5. Don’t give up. Life throws you curve balls and sometimes you strike out. Other times you get beaned by the pitch and you’re on the disabled list for a while. But if you keep getting back in the box and swing at enough pitches, you’ll get your fair share of hits. It takes time, effort, and patience but it will eventually turn your way…as long as you don’t give up. You matter. You are important. No one else in this world is like you and we need you. Don’t give up. Don’t ever give up.

None of this is rocket science; much of life isn’t. It’s the basic fundamentals of life, that when practiced well, lead to success and happiness. Not being the honor grad with plans for a grand future doesn’t mean you’re a loser…it just means your normal. And normal is a pretty fantastic thing when you consider how amazingly gifted you are (even if you don’t realize it or believe it).

Congrats all you grads! There’s a fantastic life waiting for you. Go out and live it!

Advice to Leaders: Building Trust is a Journey, Not a Destination

Trust Compass“So, Randy, how long does this whole process take?”

That was a question from a senior executive with whom I was recently working. His company is proactively working to build a culture of trust and engagement, something few organizations do intentionally. Usually senior executives only start paying attention to trust when it has been broken and they’re in dire straits. This particular company is going about it the right way, taking a purposeful approach to building a high-trust organization that will continue to fuel its success well into the future.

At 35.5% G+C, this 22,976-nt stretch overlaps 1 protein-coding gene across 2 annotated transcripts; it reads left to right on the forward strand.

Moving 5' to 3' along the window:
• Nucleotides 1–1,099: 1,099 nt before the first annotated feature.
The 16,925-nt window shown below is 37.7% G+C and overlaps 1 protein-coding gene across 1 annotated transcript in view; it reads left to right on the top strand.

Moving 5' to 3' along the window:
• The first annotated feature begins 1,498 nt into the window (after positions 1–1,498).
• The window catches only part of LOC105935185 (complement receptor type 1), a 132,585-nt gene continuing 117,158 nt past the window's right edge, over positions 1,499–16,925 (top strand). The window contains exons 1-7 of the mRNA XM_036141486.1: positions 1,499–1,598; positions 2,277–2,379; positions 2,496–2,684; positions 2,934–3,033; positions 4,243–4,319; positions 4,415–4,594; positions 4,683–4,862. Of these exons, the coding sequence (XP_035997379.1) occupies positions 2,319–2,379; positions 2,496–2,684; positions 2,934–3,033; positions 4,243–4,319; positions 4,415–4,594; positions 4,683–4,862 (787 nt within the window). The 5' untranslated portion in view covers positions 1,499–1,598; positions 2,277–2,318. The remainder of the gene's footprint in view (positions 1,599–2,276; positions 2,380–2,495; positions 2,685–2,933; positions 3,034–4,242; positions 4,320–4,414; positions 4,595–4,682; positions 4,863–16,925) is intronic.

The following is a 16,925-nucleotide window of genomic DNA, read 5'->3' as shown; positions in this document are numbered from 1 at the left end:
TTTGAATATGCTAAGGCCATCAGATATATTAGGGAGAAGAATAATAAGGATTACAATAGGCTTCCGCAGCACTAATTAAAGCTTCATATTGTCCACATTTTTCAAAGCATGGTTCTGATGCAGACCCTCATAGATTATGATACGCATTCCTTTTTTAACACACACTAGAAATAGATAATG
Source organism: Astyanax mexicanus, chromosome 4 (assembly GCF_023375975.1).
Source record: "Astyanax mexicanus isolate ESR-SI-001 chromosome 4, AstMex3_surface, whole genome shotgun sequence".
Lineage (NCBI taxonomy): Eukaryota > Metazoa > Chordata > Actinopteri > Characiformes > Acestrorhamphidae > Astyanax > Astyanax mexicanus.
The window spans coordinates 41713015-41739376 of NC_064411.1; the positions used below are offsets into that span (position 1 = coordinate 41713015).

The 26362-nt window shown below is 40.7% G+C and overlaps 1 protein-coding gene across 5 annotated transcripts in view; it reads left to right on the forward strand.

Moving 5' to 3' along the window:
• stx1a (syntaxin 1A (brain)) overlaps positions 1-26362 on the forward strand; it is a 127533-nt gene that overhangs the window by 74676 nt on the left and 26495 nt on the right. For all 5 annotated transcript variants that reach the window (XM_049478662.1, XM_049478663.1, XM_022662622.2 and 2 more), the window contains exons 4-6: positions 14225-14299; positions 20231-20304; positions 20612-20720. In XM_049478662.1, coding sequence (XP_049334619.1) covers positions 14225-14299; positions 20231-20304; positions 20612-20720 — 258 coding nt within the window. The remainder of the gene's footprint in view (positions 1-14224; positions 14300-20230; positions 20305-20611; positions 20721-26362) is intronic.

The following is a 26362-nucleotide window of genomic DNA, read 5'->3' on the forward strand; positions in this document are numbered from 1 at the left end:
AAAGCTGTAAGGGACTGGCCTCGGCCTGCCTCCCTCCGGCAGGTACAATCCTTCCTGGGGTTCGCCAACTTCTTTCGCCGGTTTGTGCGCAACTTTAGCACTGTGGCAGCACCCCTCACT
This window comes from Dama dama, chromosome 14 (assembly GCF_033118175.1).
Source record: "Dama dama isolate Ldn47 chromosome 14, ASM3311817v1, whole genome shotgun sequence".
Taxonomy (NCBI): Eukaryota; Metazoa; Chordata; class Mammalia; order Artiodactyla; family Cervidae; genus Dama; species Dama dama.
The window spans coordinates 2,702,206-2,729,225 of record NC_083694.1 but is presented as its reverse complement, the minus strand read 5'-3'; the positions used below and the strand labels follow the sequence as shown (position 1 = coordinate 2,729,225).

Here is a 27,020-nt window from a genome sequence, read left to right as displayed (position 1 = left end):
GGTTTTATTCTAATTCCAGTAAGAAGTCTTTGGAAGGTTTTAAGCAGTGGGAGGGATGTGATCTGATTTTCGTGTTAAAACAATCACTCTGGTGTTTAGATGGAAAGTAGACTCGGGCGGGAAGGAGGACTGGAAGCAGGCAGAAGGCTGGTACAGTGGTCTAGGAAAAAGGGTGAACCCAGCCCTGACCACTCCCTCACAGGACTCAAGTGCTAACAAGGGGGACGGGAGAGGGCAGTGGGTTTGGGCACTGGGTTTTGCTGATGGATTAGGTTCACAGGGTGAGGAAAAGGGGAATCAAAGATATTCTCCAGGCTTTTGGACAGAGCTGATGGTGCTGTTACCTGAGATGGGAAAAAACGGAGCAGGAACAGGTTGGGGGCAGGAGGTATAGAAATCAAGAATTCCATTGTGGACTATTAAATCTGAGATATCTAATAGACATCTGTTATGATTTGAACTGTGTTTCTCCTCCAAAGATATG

However, his question clearly revealed his current mindset about this strategy of fostering trust and engagement. He considered it another item on the to-do list, something he would need to devote attention to for a few months and then move on to the next priority. That’s not the way it works.

Creating organizational trust and engagement is a journey, not a destination. It’s not a box you can check and say “Done!” It’s something you have to build and nurture every day of the week. It’s much more about who you are as a leader than what you do. It’s about being clear on your leadership point of view—your beliefs about leading and motivating people—and leading in a way that builds trust with others.

You’re never done building trust.

The presentation below, far from a complete treatise on the topic, lays the foundation of what it means to lead with trust. Feel free to leave a comment to share your thoughts about leading with trust.

4 Ways to Transform Failure Into Success

Success-Failure-SignIn yesterday’s Super Bowl, Seattle Seahawk quarterback Russell Wilson threw an interception at the end of the game when his team was on the verge of scoring the game winning touchdown. Earlier in the game, New England Patriots quarterback Tom Brady threw a couple of interceptions that led to his team being in a 10 point deficit heading into the fourth quarter. The coaches of each team, Pete Carroll for Seattle and Bill Belicheck for the Patriots, had been fired from NFL jobs earlier in their career before they found success later in life. All four of those men are considered “winners,” yet each of them have experienced notable failures on their road to success.